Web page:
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Radford Dale, Nudity, Syrah, 2014, Voor Paardeberg, South Africa, No Added Sulphites

December 31, 2018

 

 

Radford Dale, Nudity, Syrah, 2014, Voor Paardeberg, South Africa, No Added Sulphites

 

The Wine Society - £18.00

 

Tasting date - 31/12/2018

 

 

Appearance - Medium ruby

 

Nose intensity - Medium plus  

 

Primary aroma - Redcurrant, cranberry, plum, blackberry, bramble, sour cherry, violet and a hint of black pepper

 

Secondary aroma - Light hints of clove and toast

 

Tertiary aroma - None

 

 

Sweetness - Dry

 

Acidity - Medium plus ( however the acid may ‘feel’ higher due to winemaking techniques )

 

Tannin and nature -  Medium ripe and soft

 

Alcohol - Medium

 

Body - Medium

 

 

Intensity - Medium plus

 

Primary flavours -  Redcurrant, cranberry, plum, blackberry, bramble, sour cherry, pickled beetroot, violet and a hint of black pepper

 

Secondary flavours - Light hints of clove and toast

 

Tertiary flavours - None

 

 

Finish - Long

 

Quality - Very Good

 

 

Blind Tasting Logic

 

 

An incredibly interesting wine to taste and logic for quality will require more thought than other wines in the line-up.

 

The winemaking techniques aim to preserve freshness and purity and have created a Syrah unlike any I have tried from South Africa, with that in mind this would not be a suitable candidate for an examination wine, there simply are not enough generally accepted Syrah characteristics in this wine to get you to a variety, let alone an origin; Medium colour, 12% alcohol and some red fruit character would be too confusing for a student. This wine is more likely to appear in an MW exam with a focus how the grape growing and winemaking techniques created this sort of wine.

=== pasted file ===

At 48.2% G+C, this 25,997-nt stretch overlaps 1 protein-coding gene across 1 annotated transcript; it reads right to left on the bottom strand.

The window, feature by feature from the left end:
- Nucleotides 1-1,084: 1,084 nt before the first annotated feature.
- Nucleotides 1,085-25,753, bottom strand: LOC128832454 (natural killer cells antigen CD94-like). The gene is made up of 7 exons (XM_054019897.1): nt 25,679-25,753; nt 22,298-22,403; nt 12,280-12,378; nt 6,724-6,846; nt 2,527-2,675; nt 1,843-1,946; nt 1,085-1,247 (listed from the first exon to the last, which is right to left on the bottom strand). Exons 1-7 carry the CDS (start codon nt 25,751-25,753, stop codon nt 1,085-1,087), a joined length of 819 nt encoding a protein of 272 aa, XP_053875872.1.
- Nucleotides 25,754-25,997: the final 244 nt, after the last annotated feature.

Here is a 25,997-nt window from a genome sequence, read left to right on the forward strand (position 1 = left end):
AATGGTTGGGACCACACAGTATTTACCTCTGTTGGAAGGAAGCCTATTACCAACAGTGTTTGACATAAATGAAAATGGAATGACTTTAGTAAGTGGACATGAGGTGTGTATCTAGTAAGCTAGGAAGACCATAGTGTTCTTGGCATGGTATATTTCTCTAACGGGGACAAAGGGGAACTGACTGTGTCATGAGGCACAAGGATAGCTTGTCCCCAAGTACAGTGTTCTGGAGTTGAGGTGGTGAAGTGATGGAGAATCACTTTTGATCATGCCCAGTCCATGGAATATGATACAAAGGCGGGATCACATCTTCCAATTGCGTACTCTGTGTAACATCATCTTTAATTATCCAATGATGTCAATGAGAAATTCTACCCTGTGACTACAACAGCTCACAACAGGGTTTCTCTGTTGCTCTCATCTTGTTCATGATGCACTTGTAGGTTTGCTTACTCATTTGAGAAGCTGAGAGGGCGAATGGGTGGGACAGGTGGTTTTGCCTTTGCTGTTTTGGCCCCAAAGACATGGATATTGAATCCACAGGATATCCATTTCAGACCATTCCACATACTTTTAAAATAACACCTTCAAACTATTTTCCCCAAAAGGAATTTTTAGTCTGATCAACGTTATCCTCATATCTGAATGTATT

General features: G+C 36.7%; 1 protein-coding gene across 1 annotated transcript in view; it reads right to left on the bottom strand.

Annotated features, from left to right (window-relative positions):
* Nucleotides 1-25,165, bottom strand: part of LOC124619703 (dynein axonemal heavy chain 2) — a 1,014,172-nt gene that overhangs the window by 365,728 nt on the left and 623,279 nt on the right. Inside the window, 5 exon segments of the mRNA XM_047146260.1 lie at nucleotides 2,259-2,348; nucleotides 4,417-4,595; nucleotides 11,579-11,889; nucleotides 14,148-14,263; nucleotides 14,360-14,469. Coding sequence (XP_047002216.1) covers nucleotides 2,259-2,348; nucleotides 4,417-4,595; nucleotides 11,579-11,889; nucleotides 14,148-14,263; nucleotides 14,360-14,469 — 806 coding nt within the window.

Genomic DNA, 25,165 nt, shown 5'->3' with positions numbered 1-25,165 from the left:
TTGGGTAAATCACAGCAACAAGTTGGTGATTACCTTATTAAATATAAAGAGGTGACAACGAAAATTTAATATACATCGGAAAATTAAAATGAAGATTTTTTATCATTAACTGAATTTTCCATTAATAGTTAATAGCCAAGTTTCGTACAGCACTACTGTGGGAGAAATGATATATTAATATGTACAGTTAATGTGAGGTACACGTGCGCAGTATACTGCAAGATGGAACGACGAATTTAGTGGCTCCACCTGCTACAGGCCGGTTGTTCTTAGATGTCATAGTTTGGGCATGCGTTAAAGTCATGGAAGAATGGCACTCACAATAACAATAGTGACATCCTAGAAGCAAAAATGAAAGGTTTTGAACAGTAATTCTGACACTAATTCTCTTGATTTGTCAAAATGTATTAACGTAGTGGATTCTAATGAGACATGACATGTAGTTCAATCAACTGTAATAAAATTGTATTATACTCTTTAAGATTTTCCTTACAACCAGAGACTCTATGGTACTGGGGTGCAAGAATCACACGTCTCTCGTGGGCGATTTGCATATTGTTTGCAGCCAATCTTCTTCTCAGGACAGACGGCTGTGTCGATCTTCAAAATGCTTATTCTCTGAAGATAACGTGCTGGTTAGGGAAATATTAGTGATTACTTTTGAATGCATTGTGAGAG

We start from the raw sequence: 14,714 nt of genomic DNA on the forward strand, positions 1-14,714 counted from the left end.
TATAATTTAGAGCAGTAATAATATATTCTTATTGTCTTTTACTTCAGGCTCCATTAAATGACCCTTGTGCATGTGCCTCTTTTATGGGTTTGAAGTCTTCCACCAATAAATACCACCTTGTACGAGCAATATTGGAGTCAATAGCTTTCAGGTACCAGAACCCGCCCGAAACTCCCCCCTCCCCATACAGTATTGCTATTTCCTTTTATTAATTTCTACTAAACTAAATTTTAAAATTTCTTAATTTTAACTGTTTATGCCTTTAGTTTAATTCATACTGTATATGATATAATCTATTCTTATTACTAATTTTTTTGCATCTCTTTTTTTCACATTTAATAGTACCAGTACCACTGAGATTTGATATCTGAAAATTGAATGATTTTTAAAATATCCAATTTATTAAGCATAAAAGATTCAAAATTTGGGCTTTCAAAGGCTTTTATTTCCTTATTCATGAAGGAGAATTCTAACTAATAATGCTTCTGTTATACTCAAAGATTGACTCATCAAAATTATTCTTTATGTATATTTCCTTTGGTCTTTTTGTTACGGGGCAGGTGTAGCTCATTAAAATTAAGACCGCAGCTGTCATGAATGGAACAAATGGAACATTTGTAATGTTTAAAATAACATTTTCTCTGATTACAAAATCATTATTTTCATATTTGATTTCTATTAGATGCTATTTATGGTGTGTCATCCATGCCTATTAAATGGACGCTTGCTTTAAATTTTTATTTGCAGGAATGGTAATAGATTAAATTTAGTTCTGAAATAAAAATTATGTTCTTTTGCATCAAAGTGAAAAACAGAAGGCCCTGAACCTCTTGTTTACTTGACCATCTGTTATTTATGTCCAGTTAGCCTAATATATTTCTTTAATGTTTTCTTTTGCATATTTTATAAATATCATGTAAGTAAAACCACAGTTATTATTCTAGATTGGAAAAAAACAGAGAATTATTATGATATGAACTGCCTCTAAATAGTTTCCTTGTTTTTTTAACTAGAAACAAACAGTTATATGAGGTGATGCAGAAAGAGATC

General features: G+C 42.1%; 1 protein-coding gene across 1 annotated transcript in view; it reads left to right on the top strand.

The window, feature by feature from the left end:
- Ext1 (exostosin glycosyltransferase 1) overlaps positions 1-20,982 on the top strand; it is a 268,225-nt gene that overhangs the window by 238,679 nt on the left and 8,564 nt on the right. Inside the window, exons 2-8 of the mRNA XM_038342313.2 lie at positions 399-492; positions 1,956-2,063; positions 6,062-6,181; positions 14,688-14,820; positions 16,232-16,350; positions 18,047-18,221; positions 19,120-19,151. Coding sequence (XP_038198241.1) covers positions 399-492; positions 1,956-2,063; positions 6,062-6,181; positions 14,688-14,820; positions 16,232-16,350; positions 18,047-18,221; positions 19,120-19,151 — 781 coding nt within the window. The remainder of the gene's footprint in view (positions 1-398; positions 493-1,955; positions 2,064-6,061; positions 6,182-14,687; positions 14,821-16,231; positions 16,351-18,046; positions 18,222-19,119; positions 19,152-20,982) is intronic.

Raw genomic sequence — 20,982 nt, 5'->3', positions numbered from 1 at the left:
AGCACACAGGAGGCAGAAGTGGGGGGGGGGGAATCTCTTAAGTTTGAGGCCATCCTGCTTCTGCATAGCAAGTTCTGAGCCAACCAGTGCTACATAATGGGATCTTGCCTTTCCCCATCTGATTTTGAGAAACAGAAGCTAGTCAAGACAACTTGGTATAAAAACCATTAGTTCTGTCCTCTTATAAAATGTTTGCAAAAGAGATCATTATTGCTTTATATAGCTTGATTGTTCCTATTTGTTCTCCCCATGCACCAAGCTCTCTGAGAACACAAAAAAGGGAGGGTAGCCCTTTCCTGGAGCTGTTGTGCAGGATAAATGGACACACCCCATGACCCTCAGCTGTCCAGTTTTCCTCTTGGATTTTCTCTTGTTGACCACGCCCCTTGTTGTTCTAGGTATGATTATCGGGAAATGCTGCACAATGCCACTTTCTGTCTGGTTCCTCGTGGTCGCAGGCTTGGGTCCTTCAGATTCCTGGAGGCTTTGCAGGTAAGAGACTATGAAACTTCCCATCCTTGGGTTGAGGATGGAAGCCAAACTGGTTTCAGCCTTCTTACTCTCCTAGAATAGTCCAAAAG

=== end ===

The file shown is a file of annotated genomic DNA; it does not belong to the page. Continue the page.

The wine’s quality lies in its purity which I believe is the winemakers intention, fresh and lightly extracted with a focus on delicate floral notes, the oak is minimal  this is the sort of wine to enjoy if you enjoy red’s from Austria, Alto Adige, Savoie or Beaujolais. The length is long but there needs to be more power on the palate and a view that it will age for much longer to develop tertiary notes in order for it to be considered outstanding. A tough one but taste it like you are drinking a Pinot Noir and it will make more sense!

 

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